Sunday, September 2, 2012

Organic Random Photography

It was in 2010 when I first tried a technique which I like to call “Organic Random Photography” (ORP) where I first take “analogue” pictures and make sure to expose the film with only 50% of the actually needed light quantity.  When all 36 (or 24) pictures have been taken, I rewind the film (albeit not completely), put it back into either the same or another camera and take yet another 36 (or 24) pics, again 50% underexposed.  The result is a blend of at least two completely unrelated photos (if the borders of the pics are not perfectly aligned it might even be a blend of three photos).  The fun - and risk! - lies in the fact that when taking the “overdub” pictures I do not know whether I am just destroying or as hoped enriching some really good shots.

The reason I started trying this technique is my belief that our creativity is by nature very limited (geniuses aside).  That said, I am convinced that every one of us is born as a creative individual.  Picasso once said:  “Every child is an artist; the problem is to remain an artist once he grows up”.  But no matter how original you are in your writings, paintings, compositions, pictures etc., there is a limited distance one will be able to go and before too long we run the risk of start repeating ourselves.  And what is worse: even if we’ ve just created something extraordinary - most of us will probably feel that someone else has already done it before!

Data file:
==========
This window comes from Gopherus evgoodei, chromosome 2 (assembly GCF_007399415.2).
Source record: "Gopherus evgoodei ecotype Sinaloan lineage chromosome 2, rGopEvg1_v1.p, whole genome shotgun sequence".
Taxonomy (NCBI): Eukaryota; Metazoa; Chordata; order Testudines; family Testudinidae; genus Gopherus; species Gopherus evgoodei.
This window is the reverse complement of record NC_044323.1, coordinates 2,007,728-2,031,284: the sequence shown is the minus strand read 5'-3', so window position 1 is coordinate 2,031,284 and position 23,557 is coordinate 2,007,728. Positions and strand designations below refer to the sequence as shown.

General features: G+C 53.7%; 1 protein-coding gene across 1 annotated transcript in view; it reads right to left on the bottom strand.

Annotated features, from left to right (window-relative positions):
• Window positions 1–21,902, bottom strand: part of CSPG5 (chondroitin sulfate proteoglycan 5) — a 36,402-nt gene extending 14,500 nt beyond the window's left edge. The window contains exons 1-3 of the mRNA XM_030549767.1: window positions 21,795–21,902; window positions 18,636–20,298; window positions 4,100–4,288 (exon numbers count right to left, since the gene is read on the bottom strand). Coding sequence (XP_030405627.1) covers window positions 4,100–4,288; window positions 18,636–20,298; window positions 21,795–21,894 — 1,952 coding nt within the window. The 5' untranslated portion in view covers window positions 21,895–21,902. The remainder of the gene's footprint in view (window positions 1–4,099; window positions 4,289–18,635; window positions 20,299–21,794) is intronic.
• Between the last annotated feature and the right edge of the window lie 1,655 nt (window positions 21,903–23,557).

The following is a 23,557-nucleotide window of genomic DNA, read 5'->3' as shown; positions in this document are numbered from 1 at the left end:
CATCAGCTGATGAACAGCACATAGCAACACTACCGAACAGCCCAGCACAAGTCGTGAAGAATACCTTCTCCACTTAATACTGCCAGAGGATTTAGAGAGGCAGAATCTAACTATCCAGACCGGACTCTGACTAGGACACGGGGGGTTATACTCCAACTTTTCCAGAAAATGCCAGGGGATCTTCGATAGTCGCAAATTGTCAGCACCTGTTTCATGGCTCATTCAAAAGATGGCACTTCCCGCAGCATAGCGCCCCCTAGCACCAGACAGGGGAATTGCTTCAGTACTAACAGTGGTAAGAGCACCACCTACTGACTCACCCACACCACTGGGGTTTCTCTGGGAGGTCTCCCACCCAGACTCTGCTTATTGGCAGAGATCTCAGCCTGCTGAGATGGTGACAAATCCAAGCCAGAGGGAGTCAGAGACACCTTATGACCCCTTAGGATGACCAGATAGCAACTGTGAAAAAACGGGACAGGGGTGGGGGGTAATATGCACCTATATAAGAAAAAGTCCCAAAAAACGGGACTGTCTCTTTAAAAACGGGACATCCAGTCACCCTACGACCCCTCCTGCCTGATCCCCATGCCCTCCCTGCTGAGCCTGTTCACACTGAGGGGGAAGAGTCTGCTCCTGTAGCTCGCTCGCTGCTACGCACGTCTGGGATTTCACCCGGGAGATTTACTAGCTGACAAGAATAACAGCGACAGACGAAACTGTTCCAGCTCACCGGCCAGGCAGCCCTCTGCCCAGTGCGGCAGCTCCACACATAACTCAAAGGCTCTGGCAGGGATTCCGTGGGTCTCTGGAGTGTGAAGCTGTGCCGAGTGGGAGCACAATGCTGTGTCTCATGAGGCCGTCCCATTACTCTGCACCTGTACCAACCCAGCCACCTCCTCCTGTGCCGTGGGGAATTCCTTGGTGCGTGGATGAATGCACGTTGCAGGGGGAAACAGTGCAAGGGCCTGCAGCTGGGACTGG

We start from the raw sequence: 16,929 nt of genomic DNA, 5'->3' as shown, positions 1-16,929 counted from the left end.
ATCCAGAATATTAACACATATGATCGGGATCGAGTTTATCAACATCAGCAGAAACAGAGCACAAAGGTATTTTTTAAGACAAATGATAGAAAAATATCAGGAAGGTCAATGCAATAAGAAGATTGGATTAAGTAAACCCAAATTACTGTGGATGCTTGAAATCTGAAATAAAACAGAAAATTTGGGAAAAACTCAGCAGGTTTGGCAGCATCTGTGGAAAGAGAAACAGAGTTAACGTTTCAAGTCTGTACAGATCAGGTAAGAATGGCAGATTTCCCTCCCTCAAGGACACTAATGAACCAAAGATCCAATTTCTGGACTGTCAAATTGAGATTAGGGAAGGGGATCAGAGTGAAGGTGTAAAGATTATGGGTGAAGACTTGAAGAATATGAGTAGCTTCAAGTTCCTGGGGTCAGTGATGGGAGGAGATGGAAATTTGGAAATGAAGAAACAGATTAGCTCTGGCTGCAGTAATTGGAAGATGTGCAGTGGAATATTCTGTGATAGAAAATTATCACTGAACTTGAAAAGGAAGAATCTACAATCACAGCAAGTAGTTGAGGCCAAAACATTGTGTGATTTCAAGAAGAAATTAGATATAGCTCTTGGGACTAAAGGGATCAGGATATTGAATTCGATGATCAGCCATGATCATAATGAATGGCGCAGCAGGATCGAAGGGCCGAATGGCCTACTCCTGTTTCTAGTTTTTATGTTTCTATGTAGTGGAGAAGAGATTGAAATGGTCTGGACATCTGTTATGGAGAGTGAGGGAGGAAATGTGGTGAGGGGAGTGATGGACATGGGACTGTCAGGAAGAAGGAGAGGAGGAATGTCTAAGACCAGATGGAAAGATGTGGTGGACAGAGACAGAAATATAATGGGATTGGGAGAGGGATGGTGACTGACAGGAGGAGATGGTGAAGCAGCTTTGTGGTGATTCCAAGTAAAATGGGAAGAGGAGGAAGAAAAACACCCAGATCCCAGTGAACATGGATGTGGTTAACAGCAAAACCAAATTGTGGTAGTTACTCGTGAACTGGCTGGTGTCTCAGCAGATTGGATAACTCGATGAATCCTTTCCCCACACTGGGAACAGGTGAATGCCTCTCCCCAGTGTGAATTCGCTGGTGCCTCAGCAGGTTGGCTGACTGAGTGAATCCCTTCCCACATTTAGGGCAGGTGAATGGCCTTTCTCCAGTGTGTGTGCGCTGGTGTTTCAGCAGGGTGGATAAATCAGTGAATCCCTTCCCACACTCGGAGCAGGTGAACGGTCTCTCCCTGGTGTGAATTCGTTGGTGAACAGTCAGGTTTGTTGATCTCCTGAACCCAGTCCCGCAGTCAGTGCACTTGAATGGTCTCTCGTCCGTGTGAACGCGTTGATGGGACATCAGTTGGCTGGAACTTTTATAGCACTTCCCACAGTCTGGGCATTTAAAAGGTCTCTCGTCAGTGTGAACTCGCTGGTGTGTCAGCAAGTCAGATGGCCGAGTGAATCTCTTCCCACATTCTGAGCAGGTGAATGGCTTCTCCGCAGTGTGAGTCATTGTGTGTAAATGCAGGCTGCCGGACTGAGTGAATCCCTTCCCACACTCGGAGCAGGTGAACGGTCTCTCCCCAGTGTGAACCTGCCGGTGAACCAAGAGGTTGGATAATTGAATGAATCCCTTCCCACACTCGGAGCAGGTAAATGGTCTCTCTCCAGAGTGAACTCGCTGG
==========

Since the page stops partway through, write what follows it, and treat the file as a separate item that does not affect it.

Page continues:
“If I can’ t be the first to try something new at least I can play a trick on my limited creativity by playing with chance”, or so my thinking went.  You can call this approach utterly uncreative.  I might even agree.  However what if the result is something more original than anything I could have come up with intentionally (or shall I say: “consciously”) ? And because it is coincidence or my subconscious rather than a computer that “randomly matches” the pictures, I consider this to be an “organic” process.  Hence the name “Organic Random Photography”. 

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